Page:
Thursday, November 09, 2006

Bush's Father Exerts His Influence
Bush's Father Exerts His Influence
Cheney and Rumsfeld are on the outs. Scowcroft, Baker and Gates are in. Can they get America out of Iraq?
By Howard Fineman

Nov. 8, 2006 - President George W. Bush's Iraq policy is now in the political equivalent of receivership—a bankrupt project that is about to be placed in the hands of the worldly-wise pragmatists who surrounded the president's own father. Think of them as receivers in bankruptcy, looking for ways to salvage America's military and moral assets after a post-September 11 adventure that voters (and most of the rest of the world) concluded was a waste of blood and treasure.

Here's another analogy: the Shakespeare histories and tragedies in which battlefield mayhem ends with a restoration of order in the person of the Respected Nobles. In this case, these are the old royals from the Castle of Bush the First: a coterie of commercially minded globalists (as opposed to those ideologically minded globalists, the neocons) who have spent their lives as advisers and friends of former president George Herbert Walker Bush.

The man who is about to be isolated in the White House is not the president, but Vice President Dick Cheney—the last neocon left. Elbowing him aside now, as Donald Rumsfeld departs the scene, are people such as former secretary of State James A. Baker III and now—as Rumsfeld's replacement at the Department of Defense—former CIA director Robert M. Gates. They are loyal liegemen of Bush 41, and they bring to an analysis of Iraq decades worth of diplomatic and intelligence-community experience. They come from and inhabit a world of gray, not the black-and-white universe of good and evil that Bush 43 has occupied for years, especially since 9/11.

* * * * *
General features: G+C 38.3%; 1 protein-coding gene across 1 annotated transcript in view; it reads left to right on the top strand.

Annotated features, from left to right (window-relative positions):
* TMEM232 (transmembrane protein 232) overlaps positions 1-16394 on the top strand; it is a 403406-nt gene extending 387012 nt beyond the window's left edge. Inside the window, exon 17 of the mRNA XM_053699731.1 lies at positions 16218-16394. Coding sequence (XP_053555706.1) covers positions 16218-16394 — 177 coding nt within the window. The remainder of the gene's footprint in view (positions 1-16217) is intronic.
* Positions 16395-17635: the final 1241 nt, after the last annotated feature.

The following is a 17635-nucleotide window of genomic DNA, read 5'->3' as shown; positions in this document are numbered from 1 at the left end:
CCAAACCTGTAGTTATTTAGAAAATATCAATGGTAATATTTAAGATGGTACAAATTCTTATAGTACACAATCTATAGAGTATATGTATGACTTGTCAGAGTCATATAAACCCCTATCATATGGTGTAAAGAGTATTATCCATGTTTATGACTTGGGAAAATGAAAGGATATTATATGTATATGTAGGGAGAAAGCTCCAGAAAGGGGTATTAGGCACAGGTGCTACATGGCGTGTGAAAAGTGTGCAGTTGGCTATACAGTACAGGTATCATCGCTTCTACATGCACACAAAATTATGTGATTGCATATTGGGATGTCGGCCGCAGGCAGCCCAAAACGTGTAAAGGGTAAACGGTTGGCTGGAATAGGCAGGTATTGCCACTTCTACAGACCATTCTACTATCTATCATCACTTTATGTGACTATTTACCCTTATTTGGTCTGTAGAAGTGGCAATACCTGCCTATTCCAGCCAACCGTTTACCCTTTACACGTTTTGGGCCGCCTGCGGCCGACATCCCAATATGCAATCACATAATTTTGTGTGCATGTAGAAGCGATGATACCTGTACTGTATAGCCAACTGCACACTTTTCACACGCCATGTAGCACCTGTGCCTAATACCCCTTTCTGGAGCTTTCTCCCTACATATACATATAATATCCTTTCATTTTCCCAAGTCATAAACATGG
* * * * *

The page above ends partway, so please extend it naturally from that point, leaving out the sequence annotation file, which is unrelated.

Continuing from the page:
In a sense, the whole story of the internal conflict leading up to the war in Iraq, and a good bit of the backbiting since, has been about a subterranean and never-ending war between the Old Boys of the CIA and the State Department (the "pragmatists" for want of a better term) and the White House and Defense Department "Vulcans." The pragmatists believe in commerce above all, and in an America that survives through the cold-eyed view that our country has no permanent enemies and no permanent friends—only permanent interests.

Now they are in charge, having been handed one of the biggest military, diplomatic and public-relations messes in recent American history. Gates and Baker—and other pragmatists such as Brent Scowcroft—have been called in over the objections of Vice President Cheney.

He knew what the arrival of Gates and the Old Boys means. It means that the pragmatists have won the battle for the president's attention. Now let's see how the president responds, and what, together with the Democrats, they can do about Iraq.